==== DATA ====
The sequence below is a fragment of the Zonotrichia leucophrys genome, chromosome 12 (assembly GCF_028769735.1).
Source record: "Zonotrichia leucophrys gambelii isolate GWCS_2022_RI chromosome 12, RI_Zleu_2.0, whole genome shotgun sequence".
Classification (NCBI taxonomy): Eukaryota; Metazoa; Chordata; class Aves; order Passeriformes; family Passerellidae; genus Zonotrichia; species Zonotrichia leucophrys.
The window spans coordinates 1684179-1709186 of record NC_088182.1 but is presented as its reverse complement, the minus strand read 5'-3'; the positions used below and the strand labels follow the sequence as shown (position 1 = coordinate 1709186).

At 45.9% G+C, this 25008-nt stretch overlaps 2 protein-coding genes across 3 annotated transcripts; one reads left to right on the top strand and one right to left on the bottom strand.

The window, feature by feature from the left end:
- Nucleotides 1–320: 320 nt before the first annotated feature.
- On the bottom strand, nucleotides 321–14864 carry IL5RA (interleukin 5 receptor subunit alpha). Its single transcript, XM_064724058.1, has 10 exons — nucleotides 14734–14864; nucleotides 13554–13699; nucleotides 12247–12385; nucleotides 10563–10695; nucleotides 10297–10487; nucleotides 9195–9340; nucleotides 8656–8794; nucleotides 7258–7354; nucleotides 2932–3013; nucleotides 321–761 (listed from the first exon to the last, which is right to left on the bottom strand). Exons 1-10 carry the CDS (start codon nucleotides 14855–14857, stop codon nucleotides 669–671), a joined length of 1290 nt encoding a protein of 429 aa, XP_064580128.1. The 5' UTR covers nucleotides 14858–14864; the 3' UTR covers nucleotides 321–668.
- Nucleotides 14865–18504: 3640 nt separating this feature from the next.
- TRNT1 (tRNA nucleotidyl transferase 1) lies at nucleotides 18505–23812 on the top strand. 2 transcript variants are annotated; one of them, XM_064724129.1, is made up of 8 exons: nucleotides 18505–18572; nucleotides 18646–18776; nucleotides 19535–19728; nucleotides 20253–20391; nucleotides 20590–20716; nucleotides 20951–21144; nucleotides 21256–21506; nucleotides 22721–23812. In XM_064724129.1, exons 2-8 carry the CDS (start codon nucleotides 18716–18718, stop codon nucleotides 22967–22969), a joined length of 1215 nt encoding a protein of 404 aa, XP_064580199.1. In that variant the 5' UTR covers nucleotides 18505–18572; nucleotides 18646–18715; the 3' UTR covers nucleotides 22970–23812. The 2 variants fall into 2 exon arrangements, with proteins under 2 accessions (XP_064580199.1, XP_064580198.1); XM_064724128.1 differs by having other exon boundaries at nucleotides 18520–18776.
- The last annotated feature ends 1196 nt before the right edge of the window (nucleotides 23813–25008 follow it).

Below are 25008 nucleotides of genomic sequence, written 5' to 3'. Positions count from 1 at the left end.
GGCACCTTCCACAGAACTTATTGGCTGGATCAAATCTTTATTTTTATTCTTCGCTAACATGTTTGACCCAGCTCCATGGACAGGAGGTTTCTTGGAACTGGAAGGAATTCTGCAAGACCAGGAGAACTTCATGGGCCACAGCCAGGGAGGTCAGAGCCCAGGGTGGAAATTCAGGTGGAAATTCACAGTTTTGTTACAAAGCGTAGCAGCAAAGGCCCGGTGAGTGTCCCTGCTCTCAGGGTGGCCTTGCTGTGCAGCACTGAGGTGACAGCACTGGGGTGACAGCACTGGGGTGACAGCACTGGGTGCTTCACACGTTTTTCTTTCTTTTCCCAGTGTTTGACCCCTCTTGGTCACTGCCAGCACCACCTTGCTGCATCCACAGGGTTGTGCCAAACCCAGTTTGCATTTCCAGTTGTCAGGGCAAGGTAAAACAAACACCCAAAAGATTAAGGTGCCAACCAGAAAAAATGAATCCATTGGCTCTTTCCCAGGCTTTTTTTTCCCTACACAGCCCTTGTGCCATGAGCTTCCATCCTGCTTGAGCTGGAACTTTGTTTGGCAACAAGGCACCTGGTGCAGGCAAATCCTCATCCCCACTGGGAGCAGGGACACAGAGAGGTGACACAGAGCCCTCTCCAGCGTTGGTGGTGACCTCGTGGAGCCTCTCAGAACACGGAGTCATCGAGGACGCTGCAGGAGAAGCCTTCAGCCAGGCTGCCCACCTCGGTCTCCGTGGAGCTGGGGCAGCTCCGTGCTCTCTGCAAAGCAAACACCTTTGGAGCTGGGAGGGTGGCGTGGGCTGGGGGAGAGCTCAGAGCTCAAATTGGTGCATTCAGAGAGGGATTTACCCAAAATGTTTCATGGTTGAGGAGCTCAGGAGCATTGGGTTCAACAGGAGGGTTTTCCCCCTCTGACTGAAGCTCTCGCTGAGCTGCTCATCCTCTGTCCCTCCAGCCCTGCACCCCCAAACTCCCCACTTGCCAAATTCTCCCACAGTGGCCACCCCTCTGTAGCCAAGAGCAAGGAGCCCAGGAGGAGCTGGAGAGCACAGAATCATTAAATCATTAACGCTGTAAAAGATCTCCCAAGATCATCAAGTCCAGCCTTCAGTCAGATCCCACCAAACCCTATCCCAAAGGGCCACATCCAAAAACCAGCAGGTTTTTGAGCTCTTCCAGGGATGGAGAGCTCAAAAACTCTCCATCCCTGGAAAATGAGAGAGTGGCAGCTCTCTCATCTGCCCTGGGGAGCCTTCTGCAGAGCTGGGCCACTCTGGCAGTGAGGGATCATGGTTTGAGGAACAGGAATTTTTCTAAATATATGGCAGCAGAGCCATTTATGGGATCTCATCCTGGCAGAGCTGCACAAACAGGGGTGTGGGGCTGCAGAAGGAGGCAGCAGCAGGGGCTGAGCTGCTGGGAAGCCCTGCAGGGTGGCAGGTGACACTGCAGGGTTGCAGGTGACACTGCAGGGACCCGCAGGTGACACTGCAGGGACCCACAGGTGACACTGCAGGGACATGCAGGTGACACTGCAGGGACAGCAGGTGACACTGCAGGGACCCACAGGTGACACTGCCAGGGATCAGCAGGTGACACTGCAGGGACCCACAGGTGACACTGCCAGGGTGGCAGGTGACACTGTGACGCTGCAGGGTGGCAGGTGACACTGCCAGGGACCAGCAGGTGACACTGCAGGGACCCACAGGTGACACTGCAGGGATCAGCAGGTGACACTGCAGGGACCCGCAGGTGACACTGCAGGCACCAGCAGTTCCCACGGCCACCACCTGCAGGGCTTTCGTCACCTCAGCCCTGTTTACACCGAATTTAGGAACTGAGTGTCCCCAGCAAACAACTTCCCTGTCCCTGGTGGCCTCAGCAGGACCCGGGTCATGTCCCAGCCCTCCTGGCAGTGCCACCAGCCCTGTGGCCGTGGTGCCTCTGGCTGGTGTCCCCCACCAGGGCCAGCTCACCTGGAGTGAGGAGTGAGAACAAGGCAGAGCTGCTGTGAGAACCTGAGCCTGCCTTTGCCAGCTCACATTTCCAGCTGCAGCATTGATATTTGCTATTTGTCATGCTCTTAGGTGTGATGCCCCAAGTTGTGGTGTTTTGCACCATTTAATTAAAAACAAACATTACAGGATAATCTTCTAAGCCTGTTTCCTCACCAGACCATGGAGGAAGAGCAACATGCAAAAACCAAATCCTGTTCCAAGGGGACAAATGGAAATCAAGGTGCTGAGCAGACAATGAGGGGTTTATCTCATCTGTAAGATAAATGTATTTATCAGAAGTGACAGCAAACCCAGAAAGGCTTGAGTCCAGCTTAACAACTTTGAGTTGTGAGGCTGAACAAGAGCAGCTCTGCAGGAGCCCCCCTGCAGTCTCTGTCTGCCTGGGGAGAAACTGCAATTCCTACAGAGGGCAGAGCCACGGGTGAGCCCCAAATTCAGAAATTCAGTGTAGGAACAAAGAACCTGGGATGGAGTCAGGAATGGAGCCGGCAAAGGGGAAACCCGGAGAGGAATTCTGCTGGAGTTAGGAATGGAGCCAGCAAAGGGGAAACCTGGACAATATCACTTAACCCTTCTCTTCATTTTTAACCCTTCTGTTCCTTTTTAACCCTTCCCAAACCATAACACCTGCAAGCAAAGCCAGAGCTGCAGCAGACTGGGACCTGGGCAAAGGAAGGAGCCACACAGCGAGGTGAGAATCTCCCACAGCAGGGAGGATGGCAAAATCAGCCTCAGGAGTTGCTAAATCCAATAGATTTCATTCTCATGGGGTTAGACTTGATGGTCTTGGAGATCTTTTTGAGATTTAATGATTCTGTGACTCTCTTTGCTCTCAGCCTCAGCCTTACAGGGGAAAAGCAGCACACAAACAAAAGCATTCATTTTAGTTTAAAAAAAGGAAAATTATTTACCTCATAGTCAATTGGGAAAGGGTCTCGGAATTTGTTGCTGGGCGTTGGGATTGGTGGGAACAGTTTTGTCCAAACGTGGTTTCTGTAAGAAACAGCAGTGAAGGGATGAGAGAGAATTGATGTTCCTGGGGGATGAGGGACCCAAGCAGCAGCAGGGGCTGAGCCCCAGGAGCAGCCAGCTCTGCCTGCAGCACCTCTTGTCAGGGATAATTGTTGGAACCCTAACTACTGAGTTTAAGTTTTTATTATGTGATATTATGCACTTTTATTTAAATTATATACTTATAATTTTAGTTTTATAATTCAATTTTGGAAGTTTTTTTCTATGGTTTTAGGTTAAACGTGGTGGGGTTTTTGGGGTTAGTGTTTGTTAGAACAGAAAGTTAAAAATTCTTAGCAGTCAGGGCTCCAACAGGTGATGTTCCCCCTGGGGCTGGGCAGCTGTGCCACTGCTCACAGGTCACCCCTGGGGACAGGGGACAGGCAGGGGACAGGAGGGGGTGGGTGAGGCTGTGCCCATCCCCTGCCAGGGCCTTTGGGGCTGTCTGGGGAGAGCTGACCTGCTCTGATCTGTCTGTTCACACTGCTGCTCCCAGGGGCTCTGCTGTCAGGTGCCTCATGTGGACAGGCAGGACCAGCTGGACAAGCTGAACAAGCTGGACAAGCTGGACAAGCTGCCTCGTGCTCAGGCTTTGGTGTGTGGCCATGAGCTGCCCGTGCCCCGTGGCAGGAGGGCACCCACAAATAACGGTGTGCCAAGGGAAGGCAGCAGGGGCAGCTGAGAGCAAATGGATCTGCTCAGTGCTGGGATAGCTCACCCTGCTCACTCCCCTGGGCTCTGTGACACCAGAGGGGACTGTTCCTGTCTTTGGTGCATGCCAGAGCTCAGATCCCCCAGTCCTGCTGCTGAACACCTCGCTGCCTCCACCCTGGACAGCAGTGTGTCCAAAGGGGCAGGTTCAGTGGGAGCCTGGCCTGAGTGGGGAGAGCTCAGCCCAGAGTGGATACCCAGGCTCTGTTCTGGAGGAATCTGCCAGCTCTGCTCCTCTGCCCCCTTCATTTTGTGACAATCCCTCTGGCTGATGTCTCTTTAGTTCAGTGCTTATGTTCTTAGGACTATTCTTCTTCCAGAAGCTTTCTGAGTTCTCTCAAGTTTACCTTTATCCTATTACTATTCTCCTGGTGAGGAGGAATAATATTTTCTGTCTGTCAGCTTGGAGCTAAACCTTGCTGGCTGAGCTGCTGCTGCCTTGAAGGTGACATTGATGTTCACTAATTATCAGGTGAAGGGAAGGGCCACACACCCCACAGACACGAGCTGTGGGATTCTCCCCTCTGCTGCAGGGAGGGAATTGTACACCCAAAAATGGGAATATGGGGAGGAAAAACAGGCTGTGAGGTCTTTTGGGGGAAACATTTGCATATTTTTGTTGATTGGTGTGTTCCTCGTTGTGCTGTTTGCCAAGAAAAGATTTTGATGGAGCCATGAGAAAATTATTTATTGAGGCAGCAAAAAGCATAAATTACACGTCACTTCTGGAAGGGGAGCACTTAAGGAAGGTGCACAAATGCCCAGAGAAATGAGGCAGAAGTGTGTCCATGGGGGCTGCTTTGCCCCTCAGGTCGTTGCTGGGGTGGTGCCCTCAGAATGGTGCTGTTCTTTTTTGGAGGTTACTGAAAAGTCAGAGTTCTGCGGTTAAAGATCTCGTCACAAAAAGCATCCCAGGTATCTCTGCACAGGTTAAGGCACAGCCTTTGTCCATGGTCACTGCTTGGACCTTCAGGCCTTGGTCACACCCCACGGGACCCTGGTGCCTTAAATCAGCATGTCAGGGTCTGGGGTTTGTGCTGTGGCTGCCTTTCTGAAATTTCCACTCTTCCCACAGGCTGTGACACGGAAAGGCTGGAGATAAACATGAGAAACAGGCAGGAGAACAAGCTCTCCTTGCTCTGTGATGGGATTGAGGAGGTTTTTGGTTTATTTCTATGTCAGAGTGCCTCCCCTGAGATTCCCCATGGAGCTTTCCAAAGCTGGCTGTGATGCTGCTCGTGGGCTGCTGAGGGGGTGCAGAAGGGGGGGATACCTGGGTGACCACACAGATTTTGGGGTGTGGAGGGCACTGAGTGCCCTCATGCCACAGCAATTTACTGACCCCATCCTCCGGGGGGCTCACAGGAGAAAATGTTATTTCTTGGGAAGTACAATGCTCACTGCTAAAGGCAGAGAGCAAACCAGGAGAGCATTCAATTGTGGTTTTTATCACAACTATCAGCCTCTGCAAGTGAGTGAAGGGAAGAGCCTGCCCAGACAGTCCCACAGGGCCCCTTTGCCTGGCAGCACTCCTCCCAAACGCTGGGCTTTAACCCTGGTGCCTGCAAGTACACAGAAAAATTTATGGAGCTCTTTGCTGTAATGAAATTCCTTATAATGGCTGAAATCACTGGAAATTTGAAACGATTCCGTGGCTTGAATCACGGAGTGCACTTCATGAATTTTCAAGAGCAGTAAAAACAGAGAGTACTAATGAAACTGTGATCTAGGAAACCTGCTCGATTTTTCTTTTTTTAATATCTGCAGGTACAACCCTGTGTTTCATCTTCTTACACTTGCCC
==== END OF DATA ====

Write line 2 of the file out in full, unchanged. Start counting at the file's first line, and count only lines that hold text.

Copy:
Source record: "Zonotrichia leucophrys gambelii isolate GWCS_2022_RI chromosome 12, RI_Zleu_2.0, whole genome shotgun sequence".